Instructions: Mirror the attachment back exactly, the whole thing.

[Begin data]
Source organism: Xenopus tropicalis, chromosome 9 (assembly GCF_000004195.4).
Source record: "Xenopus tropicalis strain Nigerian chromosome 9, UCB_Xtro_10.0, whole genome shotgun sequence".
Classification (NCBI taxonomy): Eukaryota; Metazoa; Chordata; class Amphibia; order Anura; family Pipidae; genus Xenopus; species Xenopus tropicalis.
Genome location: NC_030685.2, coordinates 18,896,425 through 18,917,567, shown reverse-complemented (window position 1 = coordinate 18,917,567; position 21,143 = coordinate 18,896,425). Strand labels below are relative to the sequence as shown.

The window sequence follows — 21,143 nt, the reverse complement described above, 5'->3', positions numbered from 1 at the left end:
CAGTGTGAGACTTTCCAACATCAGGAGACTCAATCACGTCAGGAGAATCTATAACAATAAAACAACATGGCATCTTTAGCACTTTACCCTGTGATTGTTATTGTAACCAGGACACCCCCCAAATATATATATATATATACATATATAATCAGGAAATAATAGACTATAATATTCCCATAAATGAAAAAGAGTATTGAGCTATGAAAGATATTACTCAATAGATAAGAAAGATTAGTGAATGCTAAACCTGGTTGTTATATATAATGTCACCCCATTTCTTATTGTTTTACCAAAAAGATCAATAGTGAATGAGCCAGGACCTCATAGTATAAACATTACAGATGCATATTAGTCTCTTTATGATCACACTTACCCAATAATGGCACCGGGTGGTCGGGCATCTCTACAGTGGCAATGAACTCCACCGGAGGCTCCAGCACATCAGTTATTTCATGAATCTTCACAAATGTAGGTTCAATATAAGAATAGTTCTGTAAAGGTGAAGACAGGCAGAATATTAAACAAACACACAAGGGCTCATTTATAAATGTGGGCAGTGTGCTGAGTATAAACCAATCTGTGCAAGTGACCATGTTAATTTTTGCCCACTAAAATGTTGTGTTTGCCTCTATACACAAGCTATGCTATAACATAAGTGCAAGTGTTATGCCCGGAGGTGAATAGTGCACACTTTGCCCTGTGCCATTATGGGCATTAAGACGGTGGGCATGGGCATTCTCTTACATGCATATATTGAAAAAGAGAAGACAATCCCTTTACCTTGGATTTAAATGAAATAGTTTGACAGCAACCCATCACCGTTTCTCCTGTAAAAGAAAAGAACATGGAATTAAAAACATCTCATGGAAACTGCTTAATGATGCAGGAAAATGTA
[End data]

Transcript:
Source organism: Xenopus tropicalis, chromosome 9 (assembly GCF_000004195.4).
Source record: "Xenopus tropicalis strain Nigerian chromosome 9, UCB_Xtro_10.0, whole genome shotgun sequence".
Classification (NCBI taxonomy): Eukaryota; Metazoa; Chordata; class Amphibia; order Anura; family Pipidae; genus Xenopus; species Xenopus tropicalis.
Genome location: NC_030685.2, coordinates 18,896,425 through 18,917,567, shown reverse-complemented (window position 1 = coordinate 18,917,567; position 21,143 = coordinate 18,896,425). Strand labels below are relative to the sequence as shown.

The window sequence follows — 21,143 nt, the reverse complement described above, 5'->3', positions numbered from 1 at the left end:
CAGTGTGAGACTTTCCAACATCAGGAGACTCAATCACGTCAGGAGAATCTATAACAATAAAACAACATGGCATCTTTAGCACTTTACCCTGTGATTGTTATTGTAACCAGGACACCCCCCAAATATATATATATATATACATATATAATCAGGAAATAATAGACTATAATATTCCCATAAATGAAAAAGAGTATTGAGCTATGAAAGATATTACTCAATAGATAAGAAAGATTAGTGAATGCTAAACCTGGTTGTTATATATAATGTCACCCCATTTCTTATTGTTTTACCAAAAAGATCAATAGTGAATGAGCCAGGACCTCATAGTATAAACATTACAGATGCATATTAGTCTCTTTATGATCACACTTACCCAATAATGGCACCGGGTGGTCGGGCATCTCTACAGTGGCAATGAACTCCACCGGAGGCTCCAGCACATCAGTTATTTCATGAATCTTCACAAATGTAGGTTCAATATAAGAATAGTTCTGTAAAGGTGAAGACAGGCAGAATATTAAACAAACACACAAGGGCTCATTTATAAATGTGGGCAGTGTGCTGAGTATAAACCAATCTGTGCAAGTGACCATGTTAATTTTTGCCCACTAAAATGTTGTGTTTGCCTCTATACACAAGCTATGCTATAACATAAGTGCAAGTGTTATGCCCGGAGGTGAATAGTGCACACTTTGCCCTGTGCCATTATGGGCATTAAGACGGTGGGCATGGGCATTCTCTTACATGCATATATTGAAAAAGAGAAGACAATCCCTTTACCTTGGATTTAAATGAAATAGTTTGACAGCAACCCATCACCGTTTCTCCTGTAAAAGAAAAGAACATGGAATTAAAAACATCTCATGGAAACTGCTTAATGATGCAGGAAAATGTA